In short, while wills are important, in large part because they name a personal representative to take charge of your estate and they name guardians for minor children and disabled spouses, they are only a small part of the picture. A comprehensive plan needs to include consideration of beneficiary designations, especially those for retirement plans.
Medicaid benefits seem more like loans than benefits these days. This is because there are laws that require states to recoup what it spent on care from estates after the Medicaid recipient dies.
This federal recoupment effort carried out by each state is known as Medicaid Estate Recovery. For this reason it is important for a person who is considering application for any type of Medicaid to get solid advice on this topic prior to applying for Medicaid. It is also important for any person probating a will or administering an estate to consider the possibility of Medicaid being an estate creditor to put the agency on notice before disbursing the proceeds of an estate or else risk personal liability against the personal representative (aka executor).
To grasp Medicaid Estate Recovery, it is important to understand that there are many different categories of Medicaid, but they are all part of a joint federal/state program. Estate recovery applies to some categories of Medicaid and not to others.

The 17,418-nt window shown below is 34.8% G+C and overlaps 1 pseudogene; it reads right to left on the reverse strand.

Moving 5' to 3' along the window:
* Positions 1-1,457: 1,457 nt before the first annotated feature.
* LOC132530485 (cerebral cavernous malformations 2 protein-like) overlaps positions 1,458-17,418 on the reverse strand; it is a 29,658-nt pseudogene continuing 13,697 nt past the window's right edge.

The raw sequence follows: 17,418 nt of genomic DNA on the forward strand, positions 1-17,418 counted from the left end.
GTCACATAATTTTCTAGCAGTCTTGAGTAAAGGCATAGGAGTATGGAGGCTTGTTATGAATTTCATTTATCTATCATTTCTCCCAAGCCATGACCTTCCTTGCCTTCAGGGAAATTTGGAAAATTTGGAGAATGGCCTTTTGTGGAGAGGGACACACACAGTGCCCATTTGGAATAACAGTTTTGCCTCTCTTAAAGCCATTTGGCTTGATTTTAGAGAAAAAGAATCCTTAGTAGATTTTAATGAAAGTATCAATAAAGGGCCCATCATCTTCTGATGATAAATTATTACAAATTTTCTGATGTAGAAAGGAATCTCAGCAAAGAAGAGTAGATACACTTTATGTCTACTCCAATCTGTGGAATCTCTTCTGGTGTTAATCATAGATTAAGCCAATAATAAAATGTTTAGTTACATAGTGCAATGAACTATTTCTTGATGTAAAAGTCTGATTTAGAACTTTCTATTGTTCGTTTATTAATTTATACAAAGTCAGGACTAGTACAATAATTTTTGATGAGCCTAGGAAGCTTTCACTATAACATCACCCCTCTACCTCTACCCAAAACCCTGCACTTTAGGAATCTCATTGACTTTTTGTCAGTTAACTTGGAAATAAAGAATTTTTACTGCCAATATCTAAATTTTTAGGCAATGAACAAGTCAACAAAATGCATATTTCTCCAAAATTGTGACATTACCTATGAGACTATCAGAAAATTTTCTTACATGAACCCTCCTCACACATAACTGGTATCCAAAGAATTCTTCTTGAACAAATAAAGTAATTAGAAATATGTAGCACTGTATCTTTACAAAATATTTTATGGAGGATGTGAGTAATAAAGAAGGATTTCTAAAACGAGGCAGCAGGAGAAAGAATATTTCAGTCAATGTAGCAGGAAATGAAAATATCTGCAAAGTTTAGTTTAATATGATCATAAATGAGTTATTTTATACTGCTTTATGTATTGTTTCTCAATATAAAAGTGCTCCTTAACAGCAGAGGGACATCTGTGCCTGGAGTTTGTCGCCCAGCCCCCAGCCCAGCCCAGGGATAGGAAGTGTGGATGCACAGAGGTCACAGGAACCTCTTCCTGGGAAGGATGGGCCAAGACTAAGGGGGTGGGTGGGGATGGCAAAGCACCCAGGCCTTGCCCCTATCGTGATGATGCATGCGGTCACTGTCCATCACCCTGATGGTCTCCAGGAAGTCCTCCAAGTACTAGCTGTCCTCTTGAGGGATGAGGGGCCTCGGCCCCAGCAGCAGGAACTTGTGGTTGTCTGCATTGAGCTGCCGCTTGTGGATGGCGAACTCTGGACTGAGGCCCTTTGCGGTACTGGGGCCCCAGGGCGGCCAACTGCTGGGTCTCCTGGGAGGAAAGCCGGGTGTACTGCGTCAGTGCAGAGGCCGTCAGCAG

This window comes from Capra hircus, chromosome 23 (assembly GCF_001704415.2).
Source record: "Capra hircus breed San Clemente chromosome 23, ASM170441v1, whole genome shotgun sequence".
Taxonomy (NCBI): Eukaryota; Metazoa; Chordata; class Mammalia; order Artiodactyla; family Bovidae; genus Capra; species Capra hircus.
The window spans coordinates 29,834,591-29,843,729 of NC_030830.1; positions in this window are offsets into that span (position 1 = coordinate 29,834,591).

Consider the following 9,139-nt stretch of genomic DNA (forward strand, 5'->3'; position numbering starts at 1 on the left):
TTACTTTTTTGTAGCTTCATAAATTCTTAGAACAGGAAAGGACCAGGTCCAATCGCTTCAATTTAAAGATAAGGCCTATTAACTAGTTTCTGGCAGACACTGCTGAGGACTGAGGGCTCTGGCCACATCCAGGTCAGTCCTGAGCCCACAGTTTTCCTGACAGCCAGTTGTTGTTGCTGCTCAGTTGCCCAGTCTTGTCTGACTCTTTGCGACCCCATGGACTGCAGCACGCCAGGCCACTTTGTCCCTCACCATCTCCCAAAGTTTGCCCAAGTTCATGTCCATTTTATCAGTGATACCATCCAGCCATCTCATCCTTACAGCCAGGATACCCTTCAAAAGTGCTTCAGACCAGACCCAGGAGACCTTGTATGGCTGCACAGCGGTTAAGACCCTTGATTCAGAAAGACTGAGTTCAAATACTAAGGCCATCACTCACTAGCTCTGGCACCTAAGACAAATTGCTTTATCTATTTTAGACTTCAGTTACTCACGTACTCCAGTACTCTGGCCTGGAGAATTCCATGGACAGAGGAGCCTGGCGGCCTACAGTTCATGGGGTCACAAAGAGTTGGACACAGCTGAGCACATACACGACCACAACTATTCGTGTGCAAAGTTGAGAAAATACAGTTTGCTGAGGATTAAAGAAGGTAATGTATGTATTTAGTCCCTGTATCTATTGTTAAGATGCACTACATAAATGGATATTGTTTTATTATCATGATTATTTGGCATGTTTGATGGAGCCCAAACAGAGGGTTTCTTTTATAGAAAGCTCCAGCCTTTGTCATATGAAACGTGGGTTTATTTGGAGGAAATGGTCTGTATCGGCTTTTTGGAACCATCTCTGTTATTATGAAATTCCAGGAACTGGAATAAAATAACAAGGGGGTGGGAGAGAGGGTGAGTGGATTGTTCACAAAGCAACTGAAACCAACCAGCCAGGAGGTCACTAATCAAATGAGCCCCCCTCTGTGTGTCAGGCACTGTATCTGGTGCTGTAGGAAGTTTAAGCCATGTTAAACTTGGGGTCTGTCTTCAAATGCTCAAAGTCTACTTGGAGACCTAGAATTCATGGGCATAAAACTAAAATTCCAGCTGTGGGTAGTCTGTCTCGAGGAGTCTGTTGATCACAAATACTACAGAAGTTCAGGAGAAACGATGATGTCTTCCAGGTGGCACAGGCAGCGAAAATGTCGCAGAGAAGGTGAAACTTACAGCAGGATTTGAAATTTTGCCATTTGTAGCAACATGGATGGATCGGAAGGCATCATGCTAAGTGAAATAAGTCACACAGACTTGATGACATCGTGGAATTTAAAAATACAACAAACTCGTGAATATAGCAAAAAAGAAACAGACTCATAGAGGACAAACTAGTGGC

Also understand that there are certain types of liens on property that individuals can give to Medicaid to allow them to qualify for Medicaid. These are pre-death liens referred to as TEFRA (Tax Equity and Fiscal Responsibility Act) liens. An example might be a single person of any age who cannot qualify for nursing home Medicaid because he owns his home, thus resulting in resources that exceed the $2000 resource limit. He might give a lien and place the property on the market to sell and qualify for nursing home Medicaid under the “bona fide effort to sale” property exclusion. Medicaid will hopefully recoup funds from the sale of the property up to the amount it paid for the care of the individual who gave the lien, but often the property does not sell during the lifetime of the Medicaid recipient. Medicaid will continue to hold that lien and right to recover funds from the sale after the Medicaid recipient dies.